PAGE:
LA is a big place. Dave, our customer service dude, and I visited recently. Los Angeles School district showed interest in our printers, so we were excited to learn more.
Lincoln, CA, where I live and operate Printrbot, is a small-town-feel place with a slow, relaxing pace. LA is different. The schools I deal with here are what you would expect, filled with the products of working class folks and there are few surprises.
LA USD was different. As we walked to the room where I was training IT workers and teachers, I had my first surprise. The kids who would get to use our printers were incarcerated… In jail. This group inside the school district would be the first have an organized initiative exploring 3D printing. I loved the fact that these kids had teachers and staff who not only cared about their education and well being, but they were going an extra mile or twelve to expose them to cutting edge technology. Wild. I was all in.
It got real when one gentle woman asked, “is there anything that could break off?” I get this question sometimes and started into my spiel about maintenance. She stopped me and calmly clarified, “no, I mean, is there anything that they could remove to use as a weapon?”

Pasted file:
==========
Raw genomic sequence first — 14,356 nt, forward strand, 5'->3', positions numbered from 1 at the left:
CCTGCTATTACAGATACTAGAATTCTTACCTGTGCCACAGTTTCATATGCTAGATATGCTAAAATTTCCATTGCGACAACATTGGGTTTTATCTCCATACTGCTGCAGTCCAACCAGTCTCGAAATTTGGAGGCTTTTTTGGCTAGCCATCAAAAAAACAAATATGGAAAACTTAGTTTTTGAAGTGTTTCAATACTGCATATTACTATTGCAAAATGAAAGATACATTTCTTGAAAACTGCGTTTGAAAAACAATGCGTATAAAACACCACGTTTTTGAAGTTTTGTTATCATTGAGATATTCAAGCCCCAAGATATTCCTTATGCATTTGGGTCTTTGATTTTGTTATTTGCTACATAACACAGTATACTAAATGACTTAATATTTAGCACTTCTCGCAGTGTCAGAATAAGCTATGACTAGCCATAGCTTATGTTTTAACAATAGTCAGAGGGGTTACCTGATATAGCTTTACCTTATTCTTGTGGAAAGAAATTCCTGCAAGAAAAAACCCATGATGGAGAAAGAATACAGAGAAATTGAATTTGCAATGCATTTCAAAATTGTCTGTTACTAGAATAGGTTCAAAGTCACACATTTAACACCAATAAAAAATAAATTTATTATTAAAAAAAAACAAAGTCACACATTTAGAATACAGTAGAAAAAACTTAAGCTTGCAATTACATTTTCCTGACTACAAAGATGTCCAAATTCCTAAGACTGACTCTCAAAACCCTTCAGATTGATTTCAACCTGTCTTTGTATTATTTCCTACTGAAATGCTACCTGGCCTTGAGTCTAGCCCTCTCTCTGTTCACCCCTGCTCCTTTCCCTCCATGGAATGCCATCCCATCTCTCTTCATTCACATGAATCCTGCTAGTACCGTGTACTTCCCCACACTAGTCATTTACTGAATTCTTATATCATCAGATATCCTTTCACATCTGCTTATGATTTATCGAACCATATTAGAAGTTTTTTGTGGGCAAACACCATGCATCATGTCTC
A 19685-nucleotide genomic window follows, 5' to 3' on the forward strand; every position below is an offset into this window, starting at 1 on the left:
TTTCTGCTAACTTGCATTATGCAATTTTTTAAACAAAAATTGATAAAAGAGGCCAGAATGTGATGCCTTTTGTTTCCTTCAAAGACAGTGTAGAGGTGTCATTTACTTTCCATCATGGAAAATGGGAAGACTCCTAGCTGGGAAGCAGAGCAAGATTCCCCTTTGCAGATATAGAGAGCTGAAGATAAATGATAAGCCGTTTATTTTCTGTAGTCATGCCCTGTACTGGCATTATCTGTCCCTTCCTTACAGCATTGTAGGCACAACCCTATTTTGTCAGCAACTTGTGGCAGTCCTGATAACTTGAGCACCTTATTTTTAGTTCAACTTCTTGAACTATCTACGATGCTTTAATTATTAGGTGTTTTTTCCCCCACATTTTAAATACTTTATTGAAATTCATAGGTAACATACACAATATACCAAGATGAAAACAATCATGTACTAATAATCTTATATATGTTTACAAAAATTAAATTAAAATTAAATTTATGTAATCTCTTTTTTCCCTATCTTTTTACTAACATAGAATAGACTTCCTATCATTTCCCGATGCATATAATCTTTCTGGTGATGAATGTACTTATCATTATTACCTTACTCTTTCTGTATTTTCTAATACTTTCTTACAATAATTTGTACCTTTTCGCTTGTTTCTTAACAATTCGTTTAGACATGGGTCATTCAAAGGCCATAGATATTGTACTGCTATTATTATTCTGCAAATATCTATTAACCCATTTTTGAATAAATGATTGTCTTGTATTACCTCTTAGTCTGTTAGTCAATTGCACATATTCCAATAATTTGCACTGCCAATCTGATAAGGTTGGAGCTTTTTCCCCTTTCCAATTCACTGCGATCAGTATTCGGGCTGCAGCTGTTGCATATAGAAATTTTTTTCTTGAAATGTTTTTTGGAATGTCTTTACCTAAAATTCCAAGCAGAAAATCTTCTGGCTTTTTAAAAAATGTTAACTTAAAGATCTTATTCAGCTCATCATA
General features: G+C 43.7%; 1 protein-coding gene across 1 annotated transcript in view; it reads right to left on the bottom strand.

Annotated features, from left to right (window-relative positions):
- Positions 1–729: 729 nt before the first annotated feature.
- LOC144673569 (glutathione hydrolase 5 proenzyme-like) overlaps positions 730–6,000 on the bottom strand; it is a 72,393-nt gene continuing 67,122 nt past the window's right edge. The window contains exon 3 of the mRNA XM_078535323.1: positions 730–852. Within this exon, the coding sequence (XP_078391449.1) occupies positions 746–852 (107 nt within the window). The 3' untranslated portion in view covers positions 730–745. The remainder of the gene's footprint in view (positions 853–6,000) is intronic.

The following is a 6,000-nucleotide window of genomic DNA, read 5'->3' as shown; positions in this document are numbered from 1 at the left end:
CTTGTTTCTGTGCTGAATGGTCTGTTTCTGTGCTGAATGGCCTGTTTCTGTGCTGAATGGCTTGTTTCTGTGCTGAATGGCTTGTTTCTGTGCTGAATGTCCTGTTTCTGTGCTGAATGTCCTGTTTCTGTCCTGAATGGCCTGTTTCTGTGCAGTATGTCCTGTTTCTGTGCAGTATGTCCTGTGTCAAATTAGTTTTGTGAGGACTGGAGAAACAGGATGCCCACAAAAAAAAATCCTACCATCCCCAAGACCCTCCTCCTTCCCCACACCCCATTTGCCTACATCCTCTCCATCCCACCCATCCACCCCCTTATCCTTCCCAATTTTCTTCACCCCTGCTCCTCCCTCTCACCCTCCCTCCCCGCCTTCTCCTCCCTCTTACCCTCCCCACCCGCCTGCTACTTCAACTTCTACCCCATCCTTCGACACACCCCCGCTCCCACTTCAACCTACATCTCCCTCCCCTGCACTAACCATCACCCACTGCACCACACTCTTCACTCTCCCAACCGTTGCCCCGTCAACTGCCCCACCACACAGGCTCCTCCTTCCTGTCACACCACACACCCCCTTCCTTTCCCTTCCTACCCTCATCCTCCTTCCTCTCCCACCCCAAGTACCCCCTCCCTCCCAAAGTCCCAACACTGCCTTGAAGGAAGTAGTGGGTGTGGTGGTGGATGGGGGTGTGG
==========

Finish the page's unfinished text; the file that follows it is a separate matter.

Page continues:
These folks work in a challenging environment, to be sure. The 3D printing champion in the room was as close to an expert as it gets and was leading the charge to champion our brand as a sturdy, well priced, made-in-America standard to set the bar for those in the district who want to adopt 3D printing. He did his research and is well prepared. They are in good hands.
When I go into a school with a printer, I have an ultra-realistic view of how it will go. My own kids are not really into my little hobby, and there are a lot of young people like that. I get it. But I dream about the moment when a teacher realizes that bringing in a 3D printer has exposed a few kids, even one kid, in his or her class to something akin to magic, and ignited a spark that may change a student’s life. It happens. And it’s awesome.
Somewhere down in LA, in that sprawling city, there is a student sitting behind bars that will find an interest in 3D design and 3D printers and maybe, just maybe, it will open a window in their world and change their life.
I am so proud of the teachers throughout this country and the world who are using 3D printers and the surrounding disciplines to challenge young people to solve problems, learn in new ways, create, make, fix things and discover that they can change their world with their creativity and ingenuity.
To the trail blazers in LAUSD, my hat is off to all of you. Keep up the good work!